The Danger of Passing
by Jody W. Ianuzzi
From the Editor: Jody Ianuzzi is not a mental health professional. She is a blind woman with a little residual vision and a long history of working to come to terms with what that means and can mean to her. Almost anyone who has ever had a little vision knows the temptation of pretending to see more than one really can. Other people want you to appreciate the visual world, and it is such a disappointment to them when it isn't possible.
I remember in college knitting a sweater with a four-color pattern around the yoke. I gather it was rather spectacular, and a friend wanted in the worst way for me to appreciate what I was doing. She spent hours cutting two-inch-long slips of colored construction paper and arranging them on a table under a bright light in the pattern of my sweater. She hoped that I could see the enlarged, brightly lit pattern. I couldn't, but she was so excited about the project and so dismayed when I walked in and did not have any idea what she had done that I was gradually persuaded to begin pretending that the more I looked at the table the more clear the pattern became. I felt hypocritical, but I trust the Lord will understand my impulse to be kind.
When children are forced into these subterfuges, it is particularly unfortunate because they learn lessons that are destructive of their true identity and their sense of worth for who they are. Here is what Mrs. Ianuzzi has to say about the experience:
What is passing? It is not a new phenomenon. Various groups of people have attempted to pass for years. Passing is behavior practiced by members of a minority to appear like the majority. In the past African Americans straightened their hair to appear white. People even changed their names from Roberto to Roberts to seem more Anglo. People with disabilities have worked hard to keep their disabilities from being noticed. For a legally blind person, passing is learning to play endless games to appear to see things that can't be seen.
Why should a legally blind person attempt to pass as a sighted person in the first place? I played the passing game for most of my life. It starts out innocently enough. A small child realizes that parents are happy when the child can see and sad when he or she can not. When I went to school in the '60's, I was always afraid that, if I couldn't see and keep up with the sighted students, I would be sent away from my family. I came to believe that my parents, the school, my peers, members of the opposite sex, and future employers would accept me only if I was sighted or pretended to be sighted.
The stress levels resulting from trying to pass are unimaginable. Every time you walk into a room, you are terrified that someone will find out your secret. Your hands shake at the thought of the possible traps awaiting you. Will there be stairs? Will someone hand you something that you don't see? Will people notice you don't make eye contact with them? I remember when I began taking horseback-riding lessons, the instructor asked what I could see. I said I could see when I couldn't for fear of not being allowed to ride. I remember confiding in a friend that I had problems seeing. I was sure that, once she knew, she wouldn't be my friend any more.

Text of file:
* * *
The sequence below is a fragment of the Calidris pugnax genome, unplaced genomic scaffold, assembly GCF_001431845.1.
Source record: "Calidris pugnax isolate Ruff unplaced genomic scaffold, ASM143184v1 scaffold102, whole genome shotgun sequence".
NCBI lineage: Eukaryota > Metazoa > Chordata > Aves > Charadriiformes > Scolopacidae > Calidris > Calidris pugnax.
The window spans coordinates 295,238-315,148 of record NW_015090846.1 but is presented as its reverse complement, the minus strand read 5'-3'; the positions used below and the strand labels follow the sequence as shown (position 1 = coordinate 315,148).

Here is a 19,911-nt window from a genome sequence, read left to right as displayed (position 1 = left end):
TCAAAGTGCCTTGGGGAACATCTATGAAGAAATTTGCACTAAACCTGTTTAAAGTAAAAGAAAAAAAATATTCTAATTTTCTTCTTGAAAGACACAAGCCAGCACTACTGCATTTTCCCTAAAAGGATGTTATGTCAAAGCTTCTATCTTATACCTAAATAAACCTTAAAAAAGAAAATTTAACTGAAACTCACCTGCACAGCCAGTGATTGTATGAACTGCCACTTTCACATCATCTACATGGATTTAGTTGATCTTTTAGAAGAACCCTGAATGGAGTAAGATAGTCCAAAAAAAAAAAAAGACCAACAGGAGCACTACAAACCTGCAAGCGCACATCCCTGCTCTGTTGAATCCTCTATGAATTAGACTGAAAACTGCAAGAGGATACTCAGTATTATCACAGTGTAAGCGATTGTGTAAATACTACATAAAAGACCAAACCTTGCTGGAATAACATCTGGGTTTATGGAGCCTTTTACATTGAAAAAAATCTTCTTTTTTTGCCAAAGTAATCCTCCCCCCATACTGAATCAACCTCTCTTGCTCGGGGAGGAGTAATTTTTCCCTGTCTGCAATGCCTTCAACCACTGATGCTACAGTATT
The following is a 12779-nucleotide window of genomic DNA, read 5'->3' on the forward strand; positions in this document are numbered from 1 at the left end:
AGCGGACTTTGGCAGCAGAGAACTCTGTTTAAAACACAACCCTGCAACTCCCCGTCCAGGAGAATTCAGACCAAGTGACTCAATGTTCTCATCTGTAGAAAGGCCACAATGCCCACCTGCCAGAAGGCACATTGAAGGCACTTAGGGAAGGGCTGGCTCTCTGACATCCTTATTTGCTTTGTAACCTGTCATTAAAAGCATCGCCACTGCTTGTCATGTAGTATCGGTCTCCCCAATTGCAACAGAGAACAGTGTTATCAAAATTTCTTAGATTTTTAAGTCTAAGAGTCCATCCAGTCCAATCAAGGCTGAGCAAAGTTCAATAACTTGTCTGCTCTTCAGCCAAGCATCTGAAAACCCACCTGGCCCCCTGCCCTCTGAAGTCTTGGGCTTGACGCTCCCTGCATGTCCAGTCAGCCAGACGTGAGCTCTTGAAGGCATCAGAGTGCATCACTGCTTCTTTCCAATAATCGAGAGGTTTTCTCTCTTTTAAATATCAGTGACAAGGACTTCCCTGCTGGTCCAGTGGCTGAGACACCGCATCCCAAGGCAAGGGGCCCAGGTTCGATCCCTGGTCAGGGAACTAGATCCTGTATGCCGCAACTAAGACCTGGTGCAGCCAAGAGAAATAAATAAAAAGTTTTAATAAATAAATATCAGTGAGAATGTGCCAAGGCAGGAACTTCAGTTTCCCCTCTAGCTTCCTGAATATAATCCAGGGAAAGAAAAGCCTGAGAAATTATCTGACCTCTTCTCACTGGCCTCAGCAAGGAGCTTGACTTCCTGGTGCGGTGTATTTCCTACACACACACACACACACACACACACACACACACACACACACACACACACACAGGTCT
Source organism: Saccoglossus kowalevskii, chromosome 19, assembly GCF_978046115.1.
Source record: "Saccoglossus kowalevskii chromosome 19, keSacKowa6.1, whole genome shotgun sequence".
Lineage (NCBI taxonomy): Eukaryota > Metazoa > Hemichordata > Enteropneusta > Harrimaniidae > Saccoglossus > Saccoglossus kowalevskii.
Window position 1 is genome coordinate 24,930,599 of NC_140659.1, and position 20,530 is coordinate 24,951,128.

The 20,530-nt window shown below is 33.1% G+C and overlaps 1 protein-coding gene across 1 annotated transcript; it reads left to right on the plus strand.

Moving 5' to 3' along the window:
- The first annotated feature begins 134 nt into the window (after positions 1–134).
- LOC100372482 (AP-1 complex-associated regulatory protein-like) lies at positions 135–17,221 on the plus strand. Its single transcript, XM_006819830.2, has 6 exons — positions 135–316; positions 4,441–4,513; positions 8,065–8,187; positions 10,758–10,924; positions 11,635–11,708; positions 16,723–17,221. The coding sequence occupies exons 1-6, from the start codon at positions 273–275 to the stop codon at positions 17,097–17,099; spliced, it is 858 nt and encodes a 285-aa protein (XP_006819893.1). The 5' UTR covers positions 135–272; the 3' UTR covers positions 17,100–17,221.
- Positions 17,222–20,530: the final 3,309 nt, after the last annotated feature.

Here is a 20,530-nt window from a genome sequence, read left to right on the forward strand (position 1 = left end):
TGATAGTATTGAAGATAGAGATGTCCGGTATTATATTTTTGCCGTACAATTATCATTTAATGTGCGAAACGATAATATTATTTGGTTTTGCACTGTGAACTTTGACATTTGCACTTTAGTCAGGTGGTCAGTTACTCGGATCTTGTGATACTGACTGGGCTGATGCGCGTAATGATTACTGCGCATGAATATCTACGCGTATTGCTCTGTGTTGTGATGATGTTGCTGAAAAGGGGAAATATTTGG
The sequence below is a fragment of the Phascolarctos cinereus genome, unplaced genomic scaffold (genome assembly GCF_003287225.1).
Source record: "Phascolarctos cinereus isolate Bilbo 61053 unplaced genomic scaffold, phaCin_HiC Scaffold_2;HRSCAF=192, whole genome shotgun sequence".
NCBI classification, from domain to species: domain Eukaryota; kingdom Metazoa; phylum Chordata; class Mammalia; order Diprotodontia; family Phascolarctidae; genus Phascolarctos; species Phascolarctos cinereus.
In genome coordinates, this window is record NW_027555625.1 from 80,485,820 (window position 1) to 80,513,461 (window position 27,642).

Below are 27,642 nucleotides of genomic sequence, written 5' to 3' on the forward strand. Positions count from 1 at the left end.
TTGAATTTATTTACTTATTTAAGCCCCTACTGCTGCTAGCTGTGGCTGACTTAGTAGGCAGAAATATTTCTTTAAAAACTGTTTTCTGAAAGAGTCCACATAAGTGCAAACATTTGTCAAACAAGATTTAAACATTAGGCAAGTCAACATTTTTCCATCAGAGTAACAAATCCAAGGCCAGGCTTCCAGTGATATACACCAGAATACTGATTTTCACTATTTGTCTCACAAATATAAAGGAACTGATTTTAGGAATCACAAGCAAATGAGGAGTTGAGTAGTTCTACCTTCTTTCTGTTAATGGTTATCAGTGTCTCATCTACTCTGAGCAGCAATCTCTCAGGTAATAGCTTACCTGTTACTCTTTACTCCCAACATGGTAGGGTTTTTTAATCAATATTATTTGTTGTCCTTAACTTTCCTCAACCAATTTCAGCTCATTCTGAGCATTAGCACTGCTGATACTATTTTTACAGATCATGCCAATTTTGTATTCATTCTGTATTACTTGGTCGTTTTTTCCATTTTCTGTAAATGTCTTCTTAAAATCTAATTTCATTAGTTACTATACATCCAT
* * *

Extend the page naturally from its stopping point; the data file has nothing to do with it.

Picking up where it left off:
The really sad thing about passing is that it inevitably catches up with you. Your vision will decrease, or the demands of a busy lifestyle will make it impossible to keep up. How do you explain you don't drive? When it does catch up with you, you go through a period of self-contempt because you can't pass anymore, and you feel like a failure. You are terrified of being rejected by everyone you have always passed with.
Then, when you eventually come to accept yourself as you are, you resent all the people that made you feel as though it was necessary to pass in the first place. You ask yourself why they couldn't have accepted you the way you are.
I knew a wise woman who discovered the truth about passing long before I did. She used arm crutches to walk slowly. She had some movement in her legs, but it was very limited. One day she realized that the only reason she used the crutches was to appear as normal as possible. She decided to start using a wheelchair because it was more efficient and faster then slowly walking with crutches. She went on to become a finalist in the wheelchair races at the Paralympics. Today she has to start marathons first because she leaves the runners in her dust. We could all learn a lesson from her example and the example of many competent blind people.
Why was I taught that I should choose between being a competent sighted person and an incompetent blind person? I have met many competent blind people who have mastered skills from climbing mountains to walking across the country to sailing oceans. Yet I still hear of children who believe that they must hide their blindness. They are ashamed of what they are. I still hear of teachers who settle for a slow print-reading speed when the child could read twice as fast using Braille. I still hear of children risking serious accidents because their parents don't recognize that they need a white cane. Why!
I envy the blind children who are raised in a matter-of-fact environment by parents and schools that accept their blindness openly and encourage the blind child to reach for the stars anyway.
Passing is like being followed by a dark shadow. One day that dark shadow catches up with you, and you realize it is an angel telling you that it is okay to be blind, that you are still a whole person, and that the world won't reject you. It is much easier and safer to accept who you are and stop fooling yourself.
Let's put an end to passing!